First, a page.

All participants also underwent brain magnetic resonance imaging (MRI) within 1 year prior to the PET scan. T1-weighted MR images were acquired using a 3T Philips Achieva scanner (Bothell, WA) with turbo field echo sequence (repetition time = 8.1 ms, echo time = 3.7 ms, flip angle = 8, matrix = 181 × 256 × 256, voxel size = 1 × 0.983 × 0.983 mm).
PET brain time-activity curves were obtained with the Pneuro module of Pmod 3.8 (Zurich, Switzerland). Image pre-processing—such as coregistration between PET and MR, segmentation, and atlas normalization—was performed with the Pneuro pipeline. The regions of interest were automatically defined using the Hammers’ probabilistic brain atlas .
Selection of brain regions
In order to reduce the likelihood of type II errors, we selected two regions of interest a priori: the anterior cingulate cortex (ACC) and the subgenual prefrontal cortex (sgPFC). These regions were selected because they have been shown to differ in individuals with MDD using multiple imaging modalities [27–30] and often normalize following antidepressant treatment . Increased microglial quinolinic acid immunoreactivity in specific subregions of the ACC further underscores the involvement of these regions and supports the role of the immune system in the pathophysiology of MDD . Seventy-five brain regions from both hemispheres—including the insula, putamen, thalamus, hippocampus, and cerebellum—were included in a secondary analysis to determine if changes in TSPO binding were more region-specific or globally distributed in the brain.
ACC and sgPFC values were obtained by averaging the left and right sides of each region. The sgPFC region was obtained by merging the subgenual, subcallosal, and presubgenual areas of the Hammers’ atlas.
11C-PBR28 PET imaging data analysis
At the regional level, total distribution volume (VT) was calculated using a two-tissue compartmental model and a metabolite-corrected arterial input function fitted to a tri-exponential function. Brain data were weighted frame-wise by assuming that the inverse square root of noise-equivalent counts was proportional to the normalized standard deviation of each frame. The arterial whole blood curve was used to correct for activity in the vascular component, assuming that the blood volume is 5% of the total brain volume. The delay between the arrival of the radioligand to the brain and to the radial artery was estimated by fitting the whole brain curve. VT values were then corrected for fP to obtain the final outcome parameter VT/fP. Uncorrected VT values were also compared to test the robustness of these findings. Genotype (mixed-affinity vs high-affinity) was added as a covariate to all models.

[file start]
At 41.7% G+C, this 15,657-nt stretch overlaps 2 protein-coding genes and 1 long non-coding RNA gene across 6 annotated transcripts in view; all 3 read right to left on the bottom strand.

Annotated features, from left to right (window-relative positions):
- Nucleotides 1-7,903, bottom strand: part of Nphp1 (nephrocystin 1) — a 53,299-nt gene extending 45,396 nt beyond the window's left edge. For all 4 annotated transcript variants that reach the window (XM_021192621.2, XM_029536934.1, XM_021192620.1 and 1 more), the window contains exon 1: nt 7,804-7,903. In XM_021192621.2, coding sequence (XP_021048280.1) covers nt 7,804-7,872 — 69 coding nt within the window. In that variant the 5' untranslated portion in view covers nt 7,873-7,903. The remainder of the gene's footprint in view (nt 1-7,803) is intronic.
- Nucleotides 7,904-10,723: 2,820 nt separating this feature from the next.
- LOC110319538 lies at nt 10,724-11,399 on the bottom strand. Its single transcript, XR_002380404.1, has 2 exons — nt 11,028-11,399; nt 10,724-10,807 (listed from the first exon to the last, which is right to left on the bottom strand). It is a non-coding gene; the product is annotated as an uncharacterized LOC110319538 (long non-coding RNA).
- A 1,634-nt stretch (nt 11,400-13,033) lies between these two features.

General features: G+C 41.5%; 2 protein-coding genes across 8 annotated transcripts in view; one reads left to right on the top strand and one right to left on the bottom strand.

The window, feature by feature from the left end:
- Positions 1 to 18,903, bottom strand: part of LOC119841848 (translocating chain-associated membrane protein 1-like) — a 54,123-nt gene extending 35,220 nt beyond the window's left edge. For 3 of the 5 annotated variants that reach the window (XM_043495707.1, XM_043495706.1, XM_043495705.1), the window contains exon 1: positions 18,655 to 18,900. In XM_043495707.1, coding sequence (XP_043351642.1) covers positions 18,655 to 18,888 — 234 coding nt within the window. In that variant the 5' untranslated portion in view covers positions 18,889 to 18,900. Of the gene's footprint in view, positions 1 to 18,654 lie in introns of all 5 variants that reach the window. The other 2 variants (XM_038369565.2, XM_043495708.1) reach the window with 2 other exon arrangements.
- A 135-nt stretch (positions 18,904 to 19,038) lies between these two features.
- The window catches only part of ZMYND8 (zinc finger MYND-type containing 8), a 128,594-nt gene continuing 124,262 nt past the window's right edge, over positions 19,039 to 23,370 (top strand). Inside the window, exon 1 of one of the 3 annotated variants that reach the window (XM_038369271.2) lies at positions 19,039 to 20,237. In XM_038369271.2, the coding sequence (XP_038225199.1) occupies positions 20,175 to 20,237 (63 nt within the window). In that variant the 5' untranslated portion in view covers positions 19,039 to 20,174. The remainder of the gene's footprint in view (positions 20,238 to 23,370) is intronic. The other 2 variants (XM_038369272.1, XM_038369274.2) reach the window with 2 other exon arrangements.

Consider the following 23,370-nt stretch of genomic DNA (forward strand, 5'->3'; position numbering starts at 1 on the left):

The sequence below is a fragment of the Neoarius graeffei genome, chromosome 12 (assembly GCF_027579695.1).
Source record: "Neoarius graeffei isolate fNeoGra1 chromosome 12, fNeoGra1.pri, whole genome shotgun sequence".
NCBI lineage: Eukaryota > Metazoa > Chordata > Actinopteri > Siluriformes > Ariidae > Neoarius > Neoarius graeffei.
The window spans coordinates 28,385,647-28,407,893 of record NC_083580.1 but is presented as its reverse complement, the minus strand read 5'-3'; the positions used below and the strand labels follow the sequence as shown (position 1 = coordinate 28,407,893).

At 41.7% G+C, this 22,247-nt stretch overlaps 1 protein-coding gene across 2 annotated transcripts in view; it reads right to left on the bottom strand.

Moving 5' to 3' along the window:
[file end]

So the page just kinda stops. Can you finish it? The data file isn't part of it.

At the voxel level, we calculated first the parametric images with the Logan plot and divided each image by the individual free fraction. The VT/fP images of the three groups were then normalized and smoothed with an 8-mm Gaussian filter. Using SPM12 (Wellcome Trust, London, UK), an ANCOVA model was used for the comparison between the groups with the diagnosis and the genotype status as fixed factors and age and BMI as covariates. We first created significance map with cutoff p < 0.005 uncorrected for multiple comparisons and then applied cluster-wise correction for multiple comparisons with cluster-level cutoff p < 0.05.
Peripheral and central biomarker analysis